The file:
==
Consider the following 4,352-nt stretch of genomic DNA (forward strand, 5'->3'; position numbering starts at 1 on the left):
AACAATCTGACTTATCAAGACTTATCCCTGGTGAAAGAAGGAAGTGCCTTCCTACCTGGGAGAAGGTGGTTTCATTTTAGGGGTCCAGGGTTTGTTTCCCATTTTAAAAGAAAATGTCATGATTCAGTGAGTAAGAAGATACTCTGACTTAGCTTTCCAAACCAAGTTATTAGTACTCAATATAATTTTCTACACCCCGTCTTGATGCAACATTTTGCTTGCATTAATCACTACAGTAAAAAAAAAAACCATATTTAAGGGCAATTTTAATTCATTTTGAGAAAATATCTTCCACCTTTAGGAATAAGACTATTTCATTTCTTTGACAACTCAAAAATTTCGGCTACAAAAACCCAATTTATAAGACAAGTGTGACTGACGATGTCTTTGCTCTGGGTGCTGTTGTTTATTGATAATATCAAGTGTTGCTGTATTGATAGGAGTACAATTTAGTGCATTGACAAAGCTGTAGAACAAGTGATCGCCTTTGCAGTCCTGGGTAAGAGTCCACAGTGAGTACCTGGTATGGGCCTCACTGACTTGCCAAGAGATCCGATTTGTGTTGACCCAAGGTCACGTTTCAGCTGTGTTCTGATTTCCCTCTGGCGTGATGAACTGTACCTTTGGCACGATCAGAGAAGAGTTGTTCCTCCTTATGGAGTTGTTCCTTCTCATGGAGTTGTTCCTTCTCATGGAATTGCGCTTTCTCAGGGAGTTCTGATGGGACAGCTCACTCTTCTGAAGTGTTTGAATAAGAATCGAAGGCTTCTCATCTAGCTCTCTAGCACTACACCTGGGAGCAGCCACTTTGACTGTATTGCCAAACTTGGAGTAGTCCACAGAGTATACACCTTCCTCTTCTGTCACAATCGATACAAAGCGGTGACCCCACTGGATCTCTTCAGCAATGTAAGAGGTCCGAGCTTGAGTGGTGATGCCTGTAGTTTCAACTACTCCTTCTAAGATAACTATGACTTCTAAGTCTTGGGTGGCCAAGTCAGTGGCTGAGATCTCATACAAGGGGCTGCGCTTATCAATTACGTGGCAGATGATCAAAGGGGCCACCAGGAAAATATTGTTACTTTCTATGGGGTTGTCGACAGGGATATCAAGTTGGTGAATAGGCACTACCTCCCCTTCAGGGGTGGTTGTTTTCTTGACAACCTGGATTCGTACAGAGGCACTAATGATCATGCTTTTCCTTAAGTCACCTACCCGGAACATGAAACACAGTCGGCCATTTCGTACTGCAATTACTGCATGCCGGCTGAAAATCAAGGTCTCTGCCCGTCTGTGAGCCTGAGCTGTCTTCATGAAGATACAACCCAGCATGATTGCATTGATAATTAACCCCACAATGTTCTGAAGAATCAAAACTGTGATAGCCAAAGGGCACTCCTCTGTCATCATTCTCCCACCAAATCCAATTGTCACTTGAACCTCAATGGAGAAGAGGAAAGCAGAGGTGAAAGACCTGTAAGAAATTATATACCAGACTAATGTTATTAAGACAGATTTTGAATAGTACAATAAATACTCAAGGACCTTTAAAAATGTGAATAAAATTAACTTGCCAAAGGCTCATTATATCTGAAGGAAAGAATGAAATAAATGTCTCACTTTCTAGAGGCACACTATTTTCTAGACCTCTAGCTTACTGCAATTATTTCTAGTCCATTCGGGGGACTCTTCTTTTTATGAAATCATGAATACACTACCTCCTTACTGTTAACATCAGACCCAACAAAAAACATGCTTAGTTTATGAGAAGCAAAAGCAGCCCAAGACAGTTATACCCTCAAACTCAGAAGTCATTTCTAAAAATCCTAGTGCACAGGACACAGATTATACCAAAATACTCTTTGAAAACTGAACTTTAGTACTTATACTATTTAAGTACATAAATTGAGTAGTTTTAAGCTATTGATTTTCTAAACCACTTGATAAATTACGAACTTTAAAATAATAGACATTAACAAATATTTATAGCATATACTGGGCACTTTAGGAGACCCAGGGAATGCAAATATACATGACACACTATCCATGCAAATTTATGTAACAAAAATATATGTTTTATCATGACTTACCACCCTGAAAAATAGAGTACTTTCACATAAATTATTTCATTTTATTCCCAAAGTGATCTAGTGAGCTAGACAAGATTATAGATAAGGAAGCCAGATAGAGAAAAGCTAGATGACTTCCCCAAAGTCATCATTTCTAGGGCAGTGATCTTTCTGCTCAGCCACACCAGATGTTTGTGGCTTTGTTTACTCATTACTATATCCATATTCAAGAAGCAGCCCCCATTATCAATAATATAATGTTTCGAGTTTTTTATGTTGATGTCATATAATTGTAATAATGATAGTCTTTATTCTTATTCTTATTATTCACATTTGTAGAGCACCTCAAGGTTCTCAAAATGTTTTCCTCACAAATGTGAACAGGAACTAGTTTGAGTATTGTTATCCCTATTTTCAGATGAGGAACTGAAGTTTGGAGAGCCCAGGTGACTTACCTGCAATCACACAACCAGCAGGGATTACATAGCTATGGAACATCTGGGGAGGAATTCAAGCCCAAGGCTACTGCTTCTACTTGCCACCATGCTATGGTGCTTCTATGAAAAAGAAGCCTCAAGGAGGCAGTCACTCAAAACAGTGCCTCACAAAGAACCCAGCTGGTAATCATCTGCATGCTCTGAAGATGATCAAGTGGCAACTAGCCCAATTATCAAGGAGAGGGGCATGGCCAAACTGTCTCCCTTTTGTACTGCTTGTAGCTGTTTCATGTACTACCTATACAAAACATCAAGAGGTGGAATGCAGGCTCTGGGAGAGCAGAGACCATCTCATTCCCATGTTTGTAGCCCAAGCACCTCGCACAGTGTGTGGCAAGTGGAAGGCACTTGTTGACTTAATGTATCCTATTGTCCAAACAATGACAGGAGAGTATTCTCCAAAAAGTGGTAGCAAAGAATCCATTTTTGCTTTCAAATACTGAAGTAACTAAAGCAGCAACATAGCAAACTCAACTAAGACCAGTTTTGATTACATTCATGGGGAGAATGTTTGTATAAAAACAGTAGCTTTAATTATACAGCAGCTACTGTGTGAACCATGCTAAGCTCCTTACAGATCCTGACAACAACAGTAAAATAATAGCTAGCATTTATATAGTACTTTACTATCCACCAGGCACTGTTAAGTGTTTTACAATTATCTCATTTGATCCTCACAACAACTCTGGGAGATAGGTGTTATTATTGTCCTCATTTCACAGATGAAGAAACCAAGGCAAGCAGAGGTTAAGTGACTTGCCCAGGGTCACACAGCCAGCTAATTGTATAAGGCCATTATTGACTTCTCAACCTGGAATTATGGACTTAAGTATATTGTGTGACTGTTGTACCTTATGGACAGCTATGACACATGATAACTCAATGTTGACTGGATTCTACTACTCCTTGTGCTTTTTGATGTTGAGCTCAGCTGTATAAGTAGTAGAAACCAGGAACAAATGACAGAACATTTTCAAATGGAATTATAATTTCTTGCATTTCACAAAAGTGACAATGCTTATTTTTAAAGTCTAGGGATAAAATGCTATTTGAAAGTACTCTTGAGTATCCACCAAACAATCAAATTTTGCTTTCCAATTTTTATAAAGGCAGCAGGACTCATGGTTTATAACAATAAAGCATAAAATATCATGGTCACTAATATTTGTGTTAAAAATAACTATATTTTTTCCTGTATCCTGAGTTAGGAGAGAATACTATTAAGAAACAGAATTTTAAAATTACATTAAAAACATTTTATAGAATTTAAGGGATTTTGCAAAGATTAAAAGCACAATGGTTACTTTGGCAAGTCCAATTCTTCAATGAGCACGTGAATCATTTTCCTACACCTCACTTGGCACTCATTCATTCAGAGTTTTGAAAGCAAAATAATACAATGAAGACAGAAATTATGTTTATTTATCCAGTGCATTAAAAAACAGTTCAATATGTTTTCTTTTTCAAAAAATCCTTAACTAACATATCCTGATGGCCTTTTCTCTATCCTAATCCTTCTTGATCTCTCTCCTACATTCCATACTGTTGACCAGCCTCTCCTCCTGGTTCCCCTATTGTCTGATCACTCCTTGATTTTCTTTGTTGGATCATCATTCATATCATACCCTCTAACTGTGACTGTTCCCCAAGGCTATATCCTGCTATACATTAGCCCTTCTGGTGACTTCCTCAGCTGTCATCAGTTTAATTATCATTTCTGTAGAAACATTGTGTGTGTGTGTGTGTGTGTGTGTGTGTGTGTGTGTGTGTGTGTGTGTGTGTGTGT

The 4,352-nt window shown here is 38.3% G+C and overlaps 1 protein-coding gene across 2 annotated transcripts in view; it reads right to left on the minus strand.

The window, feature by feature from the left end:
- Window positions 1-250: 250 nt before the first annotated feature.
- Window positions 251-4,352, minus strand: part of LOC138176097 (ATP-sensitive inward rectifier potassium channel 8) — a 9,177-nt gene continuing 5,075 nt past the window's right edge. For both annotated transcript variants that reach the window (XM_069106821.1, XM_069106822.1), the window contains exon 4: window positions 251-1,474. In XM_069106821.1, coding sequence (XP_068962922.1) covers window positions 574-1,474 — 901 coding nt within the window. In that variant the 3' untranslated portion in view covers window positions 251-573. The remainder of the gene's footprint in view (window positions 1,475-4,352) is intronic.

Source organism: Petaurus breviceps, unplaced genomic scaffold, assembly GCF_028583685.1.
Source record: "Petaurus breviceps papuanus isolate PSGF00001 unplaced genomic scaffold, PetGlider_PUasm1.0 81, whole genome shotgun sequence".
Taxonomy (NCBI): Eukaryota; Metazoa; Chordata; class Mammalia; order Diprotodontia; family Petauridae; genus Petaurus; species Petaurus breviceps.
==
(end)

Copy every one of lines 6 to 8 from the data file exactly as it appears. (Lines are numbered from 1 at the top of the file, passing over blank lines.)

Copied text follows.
- Window positions 251-4,352, minus strand: part of LOC138176097 (ATP-sensitive inward rectifier potassium channel 8) — a 9,177-nt gene continuing 5,075 nt past the window's right edge. For both annotated transcript variants that reach the window (XM_069106821.1, XM_069106822.1), the window contains exon 4: window positions 251-1,474. In XM_069106821.1, coding sequence (XP_068962922.1) covers window positions 574-1,474 — 901 coding nt within the window. In that variant the 3' untranslated portion in view covers window positions 251-573. The remainder of the gene's footprint in view (window positions 1,475-4,352) is intronic.

Source organism: Petaurus breviceps, unplaced genomic scaffold, assembly GCF_028583685.1.
Source record: "Petaurus breviceps papuanus isolate PSGF00001 unplaced genomic scaffold, PetGlider_PUasm1.0 81, whole genome shotgun sequence".